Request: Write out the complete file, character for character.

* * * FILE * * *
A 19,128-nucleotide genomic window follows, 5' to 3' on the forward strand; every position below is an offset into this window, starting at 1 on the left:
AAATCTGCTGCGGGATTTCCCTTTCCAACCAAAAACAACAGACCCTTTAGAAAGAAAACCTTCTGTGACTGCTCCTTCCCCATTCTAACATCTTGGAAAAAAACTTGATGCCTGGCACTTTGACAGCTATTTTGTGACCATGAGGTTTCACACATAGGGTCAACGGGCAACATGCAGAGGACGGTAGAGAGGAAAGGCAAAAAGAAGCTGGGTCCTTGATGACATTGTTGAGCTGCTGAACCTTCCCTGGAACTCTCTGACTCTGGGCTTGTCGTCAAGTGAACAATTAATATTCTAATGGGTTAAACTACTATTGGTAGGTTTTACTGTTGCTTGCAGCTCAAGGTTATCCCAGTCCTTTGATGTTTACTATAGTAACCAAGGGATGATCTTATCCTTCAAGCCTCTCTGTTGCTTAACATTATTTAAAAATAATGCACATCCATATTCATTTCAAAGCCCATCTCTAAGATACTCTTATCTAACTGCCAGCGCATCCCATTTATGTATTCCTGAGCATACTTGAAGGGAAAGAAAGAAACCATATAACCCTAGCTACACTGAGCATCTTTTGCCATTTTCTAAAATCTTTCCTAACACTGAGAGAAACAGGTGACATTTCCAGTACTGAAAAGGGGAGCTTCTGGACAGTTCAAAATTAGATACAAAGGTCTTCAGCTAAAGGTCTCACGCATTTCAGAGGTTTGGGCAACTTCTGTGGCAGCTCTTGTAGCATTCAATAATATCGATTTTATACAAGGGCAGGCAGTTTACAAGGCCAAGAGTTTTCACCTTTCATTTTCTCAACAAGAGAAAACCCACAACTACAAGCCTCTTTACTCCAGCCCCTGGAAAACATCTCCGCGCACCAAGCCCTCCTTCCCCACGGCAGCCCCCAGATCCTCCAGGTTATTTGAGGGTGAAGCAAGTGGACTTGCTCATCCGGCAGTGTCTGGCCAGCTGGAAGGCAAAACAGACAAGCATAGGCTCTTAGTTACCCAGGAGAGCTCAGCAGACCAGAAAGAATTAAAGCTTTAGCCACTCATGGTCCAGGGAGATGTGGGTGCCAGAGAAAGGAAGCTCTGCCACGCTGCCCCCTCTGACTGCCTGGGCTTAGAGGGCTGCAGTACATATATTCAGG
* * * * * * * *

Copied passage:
A 19,128-nucleotide genomic window follows, 5' to 3' on the forward strand; every position below is an offset into this window, starting at 1 on the left:
AAATCTGCTGCGGGATTTCCCTTTCCAACCAAAAACAACAGACCCTTTAGAAAGAAAACCTTCTGTGACTGCTCCTTCCCCATTCTAACATCTTGGAAAAAAACTTGATGCCTGGCACTTTGACAGCTATTTTGTGACCATGAGGTTTCACACATAGGGTCAACGGGCAACATGCAGAGGACGGTAGAGAGGAAAGGCAAAAAGAAGCTGGGTCCTTGATGACATTGTTGAGCTGCTGAACCTTCCCTGGAACTCTCTGACTCTGGGCTTGTCGTCAAGTGAACAATTAATATTCTAATGGGTTAAACTACTATTGGTAGGTTTTACTGTTGCTTGCAGCTCAAGGTTATCCCAGTCCTTTGATGTTTACTATAGTAACCAAGGGATGATCTTATCCTTCAAGCCTCTCTGTTGCTTAACATTATTTAAAAATAATGCACATCCATATTCATTTCAAAGCCCATCTCTAAGATACTCTTATCTAACTGCCAGCGCATCCCATTTATGTATTCCTGAGCATACTTGAAGGGAAAGAAAGAAACCATATAACCCTAGCTACACTGAGCATCTTTTGCCATTTTCTAAAATCTTTCCTAACACTGAGAGAAACAGGTGACATTTCCAGTACTGAAAAGGGGAGCTTCTGGACAGTTCAAAATTAGATACAAAGGTCTTCAGCTAAAGGTCTCACGCATTTCAGAGGTTTGGGCAACTTCTGTGGCAGCTCTTGTAGCATTCAATAATATCGATTTTATACAAGGGCAGGCAGTTTACAAGGCCAAGAGTTTTCACCTTTCATTTTCTCAACAAGAGAAAACCCACAACTACAAGCCTCTTTACTCCAGCCCCTGGAAAACATCTCCGCGCACCAAGCCCTCCTTCCCCACGGCAGCCCCCAGATCCTCCAGGTTATTTGAGGGTGAAGCAAGTGGACTTGCTCATCCGGCAGTGTCTGGCCAGCTGGAAGGCAAAACAGACAAGCATAGGCTCTTAGTTACCCAGGAGAGCTCAGCAGACCAGAAAGAATTAAAGCTTTAGCCACTCATGGTCCAGGGAGATGTGGGTGCCAGAGAAAGGAAGCTCTGCCACGCTGCCCCCTCTGACTGCCTGGGCTTAGAGGGCTGCAGTACATATATTCAGG